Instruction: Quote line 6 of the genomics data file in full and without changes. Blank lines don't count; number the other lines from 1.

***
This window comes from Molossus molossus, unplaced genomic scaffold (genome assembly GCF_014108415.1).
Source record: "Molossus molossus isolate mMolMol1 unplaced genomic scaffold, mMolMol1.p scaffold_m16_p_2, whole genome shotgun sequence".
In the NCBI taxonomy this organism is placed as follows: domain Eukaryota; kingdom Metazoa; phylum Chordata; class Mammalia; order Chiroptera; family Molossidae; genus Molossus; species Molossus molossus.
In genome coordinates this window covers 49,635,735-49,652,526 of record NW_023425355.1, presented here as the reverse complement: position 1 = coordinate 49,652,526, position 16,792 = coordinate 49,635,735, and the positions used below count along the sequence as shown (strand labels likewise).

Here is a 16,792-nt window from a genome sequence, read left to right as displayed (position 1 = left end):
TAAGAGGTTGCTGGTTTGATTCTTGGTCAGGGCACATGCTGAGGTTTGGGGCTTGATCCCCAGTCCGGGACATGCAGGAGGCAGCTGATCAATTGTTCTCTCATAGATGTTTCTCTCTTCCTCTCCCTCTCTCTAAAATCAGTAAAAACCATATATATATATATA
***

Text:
TAAGAGGTTGCTGGTTTGATTCTTGGTCAGGGCACATGCTGAGGTTTGGGGCTTGATCCCCAGTCCGGGACATGCAGGAGGCAGCTGATCAATTGTTCTCTCATAGATGTTTCTCTCTTCCTCTCCCTCTCTCTAAAATCAGTAAAAACCATATATATATATATA